New discoveries from Genghis Khan era found in North Kazakhstan

New scientific discoveries were made recently in the Ualikhanov District of the North Kazakhstan Region. The project that made the discoveries is part of the national Rukhani Zhangyru (Modernisation of Kazakhstan’s Identity) programme.

L-R: Scholars at M. Kozybayev North Kazakhstan State University Irina Olkova and Lyaili Ismagambetova.

On Sept. 12, students and teachers of M. Kozybayev North Kazakhstan State University (NKSU) together with the representatives of the Margulan Centre of Pavlodar State Pedagogical University went on an archaeological expedition to the Ualikhanov District of the North Kazakhstan Region. There, in the lower reaches of the Seleta River, during the excavations, the ruins of ancient mausoleums with the rulers’ burial places and the remains of workshops and kilns where brick and architectural decor was made, were found. Bricks of various sizes, gold jewellery, ceramic dishes and household items were found in the mazar (burial mound). In total, during half a month, they managed to examine 100 square metres of the territory.

According to the scientists, the representatives of the ruling house of Genghisides from the dynasty of Jochi Khan (Zhoshi Khan) were buried in the tomb of the medieval mausoleum, dating back to the middle of the second half of the 14th century. In addition to the monuments of cult-memorial architecture during the archaeological exploration of the area and the conducted analysis of satellite images and aerial photographs, numerous traces of ancient irrigation in the form of dams and irrigation ditches were revealed as well as the fragments of ceramic wheels- vessels of water-lifting mechanisms.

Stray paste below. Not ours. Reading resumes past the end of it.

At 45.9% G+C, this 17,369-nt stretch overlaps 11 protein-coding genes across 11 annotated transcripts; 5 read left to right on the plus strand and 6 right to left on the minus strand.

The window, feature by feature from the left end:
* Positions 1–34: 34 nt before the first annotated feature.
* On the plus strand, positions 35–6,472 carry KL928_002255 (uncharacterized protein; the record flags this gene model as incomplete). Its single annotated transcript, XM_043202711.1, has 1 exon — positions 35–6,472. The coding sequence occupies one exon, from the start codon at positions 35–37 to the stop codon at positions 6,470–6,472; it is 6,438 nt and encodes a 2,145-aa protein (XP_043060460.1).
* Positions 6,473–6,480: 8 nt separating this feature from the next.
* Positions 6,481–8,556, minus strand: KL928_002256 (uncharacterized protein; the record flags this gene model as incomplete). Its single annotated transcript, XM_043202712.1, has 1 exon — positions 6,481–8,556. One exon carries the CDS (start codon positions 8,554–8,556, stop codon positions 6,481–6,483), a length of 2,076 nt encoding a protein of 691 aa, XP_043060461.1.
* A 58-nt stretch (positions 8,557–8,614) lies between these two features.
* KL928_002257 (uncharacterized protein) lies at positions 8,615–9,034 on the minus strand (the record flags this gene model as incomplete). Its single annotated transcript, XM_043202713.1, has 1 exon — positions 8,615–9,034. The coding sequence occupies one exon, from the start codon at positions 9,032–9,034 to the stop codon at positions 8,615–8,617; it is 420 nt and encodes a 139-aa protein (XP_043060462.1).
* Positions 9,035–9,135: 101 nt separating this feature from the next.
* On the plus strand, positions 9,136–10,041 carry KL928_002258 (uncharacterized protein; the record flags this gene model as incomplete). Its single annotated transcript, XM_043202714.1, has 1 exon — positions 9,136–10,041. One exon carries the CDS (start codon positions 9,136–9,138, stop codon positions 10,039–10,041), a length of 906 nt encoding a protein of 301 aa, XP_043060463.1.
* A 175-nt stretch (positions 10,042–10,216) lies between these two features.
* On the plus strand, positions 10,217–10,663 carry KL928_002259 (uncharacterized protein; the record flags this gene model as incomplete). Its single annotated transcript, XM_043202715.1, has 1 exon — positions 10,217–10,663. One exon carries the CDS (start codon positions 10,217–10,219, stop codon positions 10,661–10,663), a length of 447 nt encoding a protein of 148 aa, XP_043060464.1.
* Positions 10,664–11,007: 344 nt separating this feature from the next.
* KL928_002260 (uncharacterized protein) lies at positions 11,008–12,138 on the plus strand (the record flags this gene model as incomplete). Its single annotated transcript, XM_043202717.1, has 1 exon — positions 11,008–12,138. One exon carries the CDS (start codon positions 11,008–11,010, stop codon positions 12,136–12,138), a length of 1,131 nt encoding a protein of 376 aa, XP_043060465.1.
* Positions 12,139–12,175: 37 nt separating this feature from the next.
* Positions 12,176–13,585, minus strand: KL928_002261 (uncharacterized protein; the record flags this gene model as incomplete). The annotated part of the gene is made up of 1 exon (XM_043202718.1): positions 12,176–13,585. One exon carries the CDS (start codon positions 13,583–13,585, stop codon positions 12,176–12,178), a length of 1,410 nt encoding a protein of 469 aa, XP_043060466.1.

According to the head of the archaeological expedition Timur Smagulov, the presence of seven mausoleums of medieval rulers indicate the location of nomadic hordes in the area and the previously unknown cultural, political and sacred centre of the nomads who inhabited the steppes of North Kazakhstan.

The evidence of developed sedentary farming may indicate the location of settlements and hill forts here, being one of the arguments in favour of academician Alkei Margulan’s hypothesis about the existence of monuments of medieval urban culture in ancient times on the territory of North Kazakhstan.

Among the discoverers is NKSU Professor Anatoly Pleshakov, candidate of historical sciences, who called this discovery grandiose.

The archaeological expedition, seeking to study the nomadic heritage of the Golden Horde, with the support of the akimats of the North Kazakhstan Region and Ualikhanov District, will continue its work in 2020. The exploration is to cover the entire valley of the lower reaches of the Seleta River, which is located in the administrative borders of the North Kazakhstan, Pavlodar and Akmola regions.

The project is aimed at developing the body of knowledge on the history and culture of Kazakhstan, forming historical consciousness and patriotism of schoolchildren, students, as well as their labour skills, and improving the scientific, methodological and cultural-educational level of specialists.

In modern conditions, the role and importance of national history has grown immeasurably. The main tasks of the latter are the preservation of historical memory, the knowledge of the laws of social development and consolidation of society in the framework of the Rukhani Zhangyru programme.

 

Lyaili Ismagambetova and Irina Olkova are scholars at M. Kozybayev North Kazakhstan State University.